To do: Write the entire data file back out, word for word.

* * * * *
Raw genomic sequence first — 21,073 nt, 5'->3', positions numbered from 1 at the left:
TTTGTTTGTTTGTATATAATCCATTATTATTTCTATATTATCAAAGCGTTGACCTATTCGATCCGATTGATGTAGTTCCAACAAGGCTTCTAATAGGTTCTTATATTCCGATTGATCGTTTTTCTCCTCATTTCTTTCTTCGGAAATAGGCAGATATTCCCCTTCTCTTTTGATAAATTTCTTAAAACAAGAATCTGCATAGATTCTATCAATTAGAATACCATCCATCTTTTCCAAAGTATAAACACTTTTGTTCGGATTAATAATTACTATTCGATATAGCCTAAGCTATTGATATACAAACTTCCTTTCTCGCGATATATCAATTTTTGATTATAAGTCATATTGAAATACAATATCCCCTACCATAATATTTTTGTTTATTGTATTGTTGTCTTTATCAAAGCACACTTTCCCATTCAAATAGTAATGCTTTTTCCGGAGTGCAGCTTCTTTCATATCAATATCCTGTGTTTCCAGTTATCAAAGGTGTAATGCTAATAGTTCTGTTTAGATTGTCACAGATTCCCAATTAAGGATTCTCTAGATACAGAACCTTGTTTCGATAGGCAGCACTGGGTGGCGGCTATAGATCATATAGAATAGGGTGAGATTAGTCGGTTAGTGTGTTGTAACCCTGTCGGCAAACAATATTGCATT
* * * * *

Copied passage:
Raw genomic sequence first — 21,073 nt, 5'->3', positions numbered from 1 at the left:
TTTGTTTGTTTGTATATAATCCATTATTATTTCTATATTATCAAAGCGTTGACCTATTCGATCCGATTGATGTAGTTCCAACAAGGCTTCTAATAGGTTCTTATATTCCGATTGATCGTTTTTCTCCTCATTTCTTTCTTCGGAAATAGGCAGATATTCCCCTTCTCTTTTGATAAATTTCTTAAAACAAGAATCTGCATAGATTCTATCAATTAGAATACCATCCATCTTTTCCAAAGTATAAACACTTTTGTTCGGATTAATAATTACTATTCGATATAGCCTAAGCTATTGATATACAAACTTCCTTTCTCGCGATATATCAATTTTTGATTATAAGTCATATTGAAATACAATATCCCCTACCATAATATTTTTGTTTATTGTATTGTTGTCTTTATCAAAGCACACTTTCCCATTCAAATAGTAATGCTTTTTCCGGAGTGCAGCTTCTTTCATATCAATATCCTGTGTTTCCAGTTATCAAAGGTGTAATGCTAATAGTTCTGTTTAGATTGTCACAGATTCCCAATTAAGGATTCTCTAGATACAGAACCTTGTTTCGATAGGCAGCACTGGGTGGCGGCTATAGATCATATAGAATAGGGTGAGATTAGTCGGTTAGTGTGTTGTAACCCTGTCGGCAAACAATATTGCATT